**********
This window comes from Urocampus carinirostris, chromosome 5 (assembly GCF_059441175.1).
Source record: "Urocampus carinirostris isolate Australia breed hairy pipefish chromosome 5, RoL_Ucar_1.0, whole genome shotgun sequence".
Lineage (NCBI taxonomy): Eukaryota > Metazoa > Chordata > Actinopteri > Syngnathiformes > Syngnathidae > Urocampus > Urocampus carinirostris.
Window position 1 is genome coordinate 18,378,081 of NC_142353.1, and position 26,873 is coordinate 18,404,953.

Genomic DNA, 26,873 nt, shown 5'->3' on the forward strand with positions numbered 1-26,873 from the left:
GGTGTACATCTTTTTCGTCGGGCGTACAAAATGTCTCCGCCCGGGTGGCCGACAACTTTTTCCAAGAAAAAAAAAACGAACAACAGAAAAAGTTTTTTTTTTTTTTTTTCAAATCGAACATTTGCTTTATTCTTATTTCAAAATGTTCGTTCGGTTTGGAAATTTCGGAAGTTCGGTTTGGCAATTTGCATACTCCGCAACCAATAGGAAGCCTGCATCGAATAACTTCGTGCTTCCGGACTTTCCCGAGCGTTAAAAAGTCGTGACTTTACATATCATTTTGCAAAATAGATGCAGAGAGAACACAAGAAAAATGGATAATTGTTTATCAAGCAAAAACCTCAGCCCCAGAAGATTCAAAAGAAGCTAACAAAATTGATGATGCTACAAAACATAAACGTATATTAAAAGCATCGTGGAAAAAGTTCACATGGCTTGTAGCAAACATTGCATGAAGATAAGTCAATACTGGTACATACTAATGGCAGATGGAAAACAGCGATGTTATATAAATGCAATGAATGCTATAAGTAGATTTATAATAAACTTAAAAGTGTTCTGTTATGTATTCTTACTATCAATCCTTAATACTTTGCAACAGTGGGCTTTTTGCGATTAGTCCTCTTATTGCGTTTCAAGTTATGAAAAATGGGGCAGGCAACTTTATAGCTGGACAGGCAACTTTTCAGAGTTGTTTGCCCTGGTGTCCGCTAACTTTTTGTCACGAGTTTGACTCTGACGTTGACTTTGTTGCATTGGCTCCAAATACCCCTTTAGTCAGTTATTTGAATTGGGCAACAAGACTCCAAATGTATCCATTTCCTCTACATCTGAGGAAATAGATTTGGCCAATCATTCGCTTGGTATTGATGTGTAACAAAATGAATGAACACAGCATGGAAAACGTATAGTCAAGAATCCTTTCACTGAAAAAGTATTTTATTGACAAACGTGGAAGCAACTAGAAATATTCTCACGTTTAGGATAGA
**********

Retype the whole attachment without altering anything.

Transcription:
This window comes from Urocampus carinirostris, chromosome 5 (assembly GCF_059441175.1).
Source record: "Urocampus carinirostris isolate Australia breed hairy pipefish chromosome 5, RoL_Ucar_1.0, whole genome shotgun sequence".
Lineage (NCBI taxonomy): Eukaryota > Metazoa > Chordata > Actinopteri > Syngnathiformes > Syngnathidae > Urocampus > Urocampus carinirostris.
Window position 1 is genome coordinate 18,378,081 of NC_142353.1, and position 26,873 is coordinate 18,404,953.

Genomic DNA, 26,873 nt, shown 5'->3' on the forward strand with positions numbered 1-26,873 from the left:
GGTGTACATCTTTTTCGTCGGGCGTACAAAATGTCTCCGCCCGGGTGGCCGACAACTTTTTCCAAGAAAAAAAAAACGAACAACAGAAAAAGTTTTTTTTTTTTTTTTTCAAATCGAACATTTGCTTTATTCTTATTTCAAAATGTTCGTTCGGTTTGGAAATTTCGGAAGTTCGGTTTGGCAATTTGCATACTCCGCAACCAATAGGAAGCCTGCATCGAATAACTTCGTGCTTCCGGACTTTCCCGAGCGTTAAAAAGTCGTGACTTTACATATCATTTTGCAAAATAGATGCAGAGAGAACACAAGAAAAATGGATAATTGTTTATCAAGCAAAAACCTCAGCCCCAGAAGATTCAAAAGAAGCTAACAAAATTGATGATGCTACAAAACATAAACGTATATTAAAAGCATCGTGGAAAAAGTTCACATGGCTTGTAGCAAACATTGCATGAAGATAAGTCAATACTGGTACATACTAATGGCAGATGGAAAACAGCGATGTTATATAAATGCAATGAATGCTATAAGTAGATTTATAATAAACTTAAAAGTGTTCTGTTATGTATTCTTACTATCAATCCTTAATACTTTGCAACAGTGGGCTTTTTGCGATTAGTCCTCTTATTGCGTTTCAAGTTATGAAAAATGGGGCAGGCAACTTTATAGCTGGACAGGCAACTTTTCAGAGTTGTTTGCCCTGGTGTCCGCTAACTTTTTGTCACGAGTTTGACTCTGACGTTGACTTTGTTGCATTGGCTCCAAATACCCCTTTAGTCAGTTATTTGAATTGGGCAACAAGACTCCAAATGTATCCATTTCCTCTACATCTGAGGAAATAGATTTGGCCAATCATTCGCTTGGTATTGATGTGTAACAAAATGAATGAACACAGCATGGAAAACGTATAGTCAAGAATCCTTTCACTGAAAAAGTATTTTATTGACAAACGTGGAAGCAACTAGAAATATTCTCACGTTTAGGATAGA